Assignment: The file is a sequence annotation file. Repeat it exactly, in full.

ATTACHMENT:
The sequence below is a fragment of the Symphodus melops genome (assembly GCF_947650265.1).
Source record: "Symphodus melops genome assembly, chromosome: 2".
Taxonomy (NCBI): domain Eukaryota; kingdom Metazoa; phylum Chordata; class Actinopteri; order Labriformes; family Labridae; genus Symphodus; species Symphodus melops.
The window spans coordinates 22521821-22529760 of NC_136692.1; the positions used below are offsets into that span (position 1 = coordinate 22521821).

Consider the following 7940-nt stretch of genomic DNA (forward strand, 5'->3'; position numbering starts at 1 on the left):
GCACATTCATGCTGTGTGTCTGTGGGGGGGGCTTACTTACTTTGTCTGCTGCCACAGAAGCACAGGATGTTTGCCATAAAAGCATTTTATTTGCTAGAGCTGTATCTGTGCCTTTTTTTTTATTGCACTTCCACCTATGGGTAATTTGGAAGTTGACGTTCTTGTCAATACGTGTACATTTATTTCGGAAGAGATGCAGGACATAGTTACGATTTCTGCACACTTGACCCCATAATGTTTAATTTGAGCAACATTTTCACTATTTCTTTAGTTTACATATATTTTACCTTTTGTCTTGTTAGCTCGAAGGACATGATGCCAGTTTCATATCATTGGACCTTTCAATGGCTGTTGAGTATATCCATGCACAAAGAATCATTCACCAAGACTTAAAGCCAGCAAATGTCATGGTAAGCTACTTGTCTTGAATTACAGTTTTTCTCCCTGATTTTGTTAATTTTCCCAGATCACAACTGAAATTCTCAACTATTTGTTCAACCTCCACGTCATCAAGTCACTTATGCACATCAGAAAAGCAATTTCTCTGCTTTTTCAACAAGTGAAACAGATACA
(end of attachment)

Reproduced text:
The sequence below is a fragment of the Symphodus melops genome (assembly GCF_947650265.1).
Source record: "Symphodus melops genome assembly, chromosome: 2".
Taxonomy (NCBI): domain Eukaryota; kingdom Metazoa; phylum Chordata; class Actinopteri; order Labriformes; family Labridae; genus Symphodus; species Symphodus melops.
The window spans coordinates 22521821-22529760 of NC_136692.1; the positions used below are offsets into that span (position 1 = coordinate 22521821).

Consider the following 7940-nt stretch of genomic DNA (forward strand, 5'->3'; position numbering starts at 1 on the left):
GCACATTCATGCTGTGTGTCTGTGGGGGGGGCTTACTTACTTTGTCTGCTGCCACAGAAGCACAGGATGTTTGCCATAAAAGCATTTTATTTGCTAGAGCTGTATCTGTGCCTTTTTTTTTATTGCACTTCCACCTATGGGTAATTTGGAAGTTGACGTTCTTGTCAATACGTGTACATTTATTTCGGAAGAGATGCAGGACATAGTTACGATTTCTGCACACTTGACCCCATAATGTTTAATTTGAGCAACATTTTCACTATTTCTTTAGTTTACATATATTTTACCTTTTGTCTTGTTAGCTCGAAGGACATGATGCCAGTTTCATATCATTGGACCTTTCAATGGCTGTTGAGTATATCCATGCACAAAGAATCATTCACCAAGACTTAAAGCCAGCAAATGTCATGGTAAGCTACTTGTCTTGAATTACAGTTTTTCTCCCTGATTTTGTTAATTTTCCCAGATCACAACTGAAATTCTCAACTATTTGTTCAACCTCCACGTCATCAAGTCACTTATGCACATCAGAAAAGCAATTTCTCTGCTTTTTCAACAAGTGAAACAGATACA